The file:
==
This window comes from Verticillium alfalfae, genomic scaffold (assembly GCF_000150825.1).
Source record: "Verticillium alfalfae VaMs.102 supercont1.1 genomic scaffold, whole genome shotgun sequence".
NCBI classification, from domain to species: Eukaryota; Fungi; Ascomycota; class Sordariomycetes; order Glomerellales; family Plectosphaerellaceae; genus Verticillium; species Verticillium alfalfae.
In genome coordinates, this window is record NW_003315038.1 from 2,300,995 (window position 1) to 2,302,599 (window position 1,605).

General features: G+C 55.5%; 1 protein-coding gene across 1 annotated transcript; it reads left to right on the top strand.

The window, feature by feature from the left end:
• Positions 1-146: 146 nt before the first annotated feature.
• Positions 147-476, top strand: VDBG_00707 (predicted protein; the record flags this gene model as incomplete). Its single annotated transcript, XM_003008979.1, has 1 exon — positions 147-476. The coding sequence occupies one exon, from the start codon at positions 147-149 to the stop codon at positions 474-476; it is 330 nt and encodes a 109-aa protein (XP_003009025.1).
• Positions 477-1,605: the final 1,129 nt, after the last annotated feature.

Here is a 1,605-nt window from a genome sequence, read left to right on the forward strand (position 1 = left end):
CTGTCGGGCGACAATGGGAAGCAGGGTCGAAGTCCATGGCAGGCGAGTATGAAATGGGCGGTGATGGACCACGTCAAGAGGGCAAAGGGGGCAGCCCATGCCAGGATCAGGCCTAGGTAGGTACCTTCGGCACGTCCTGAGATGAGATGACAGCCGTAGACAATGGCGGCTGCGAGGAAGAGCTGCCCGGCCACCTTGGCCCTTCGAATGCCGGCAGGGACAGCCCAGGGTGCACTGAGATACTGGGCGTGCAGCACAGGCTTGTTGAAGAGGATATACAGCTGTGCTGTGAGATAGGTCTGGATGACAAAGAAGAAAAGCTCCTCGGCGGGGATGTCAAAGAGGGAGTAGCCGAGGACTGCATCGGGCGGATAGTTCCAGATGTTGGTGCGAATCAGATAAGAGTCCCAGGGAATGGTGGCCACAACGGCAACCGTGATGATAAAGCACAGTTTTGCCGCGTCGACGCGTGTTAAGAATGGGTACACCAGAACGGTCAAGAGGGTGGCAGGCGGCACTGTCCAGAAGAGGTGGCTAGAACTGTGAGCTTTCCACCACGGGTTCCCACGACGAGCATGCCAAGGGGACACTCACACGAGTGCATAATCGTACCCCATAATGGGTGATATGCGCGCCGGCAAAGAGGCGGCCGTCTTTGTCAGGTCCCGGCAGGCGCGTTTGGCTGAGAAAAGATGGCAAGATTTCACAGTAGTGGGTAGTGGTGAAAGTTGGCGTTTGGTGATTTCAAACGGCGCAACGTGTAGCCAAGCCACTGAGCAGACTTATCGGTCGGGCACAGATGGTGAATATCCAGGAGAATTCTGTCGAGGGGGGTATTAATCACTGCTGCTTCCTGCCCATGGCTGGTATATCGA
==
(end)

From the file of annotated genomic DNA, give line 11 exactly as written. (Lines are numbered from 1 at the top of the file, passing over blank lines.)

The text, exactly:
CTGTCGGGCGACAATGGGAAGCAGGGTCGAAGTCCATGGCAGGCGAGTATGAAATGGGCGGTGATGGACCACGTCAAGAGGGCAAAGGGGGCAGCCCATGCCAGGATCAGGCCTAGGTAGGTACCTTCGGCACGTCCTGAGATGAGATGACAGCCGTAGACAATGGCGGCTGCGAGGAAGAGCTGCCCGGCCACCTTGGCCCTTCGAATGCCGGCAGGGACAGCCCAGGGTGCACTGAGATACTGGGCGTGCAGCACAGGCTTGTTGAAGAGGATATACAGCTGTGCTGTGAGATAGGTCTGGATGACAAAGAAGAAAAGCTCCTCGGCGGGGATGTCAAAGAGGGAGTAGCCGAGGACTGCATCGGGCGGATAGTTCCAGATGTTGGTGCGAATCAGATAAGAGTCCCAGGGAATGGTGGCCACAACGGCAACCGTGATGATAAAGCACAGTTTTGCCGCGTCGACGCGTGTTAAGAATGGGTACACCAGAACGGTCAAGAGGGTGGCAGGCGGCACTGTCCAGAAGAGGTGGCTAGAACTGTGAGCTTTCCACCACGGGTTCCCACGACGAGCATGCCAAGGGGACACTCACACGAGTGCATAATCGTACCCCATAATGGGTGATATGCGCGCCGGCAAAGAGGCGGCCGTCTTTGTCAGGTCCCGGCAGGCGCGTTTGGCTGAGAAAAGATGGCAAGATTTCACAGTAGTGGGTAGTGGTGAAAGTTGGCGTTTGGTGATTTCAAACGGCGCAACGTGTAGCCAAGCCACTGAGCAGACTTATCGGTCGGGCACAGATGGTGAATATCCAGGAGAATTCTGTCGAGGGGGGTATTAATCACTGCTGCTTCCTGCCCATGGCTGGTATATCGA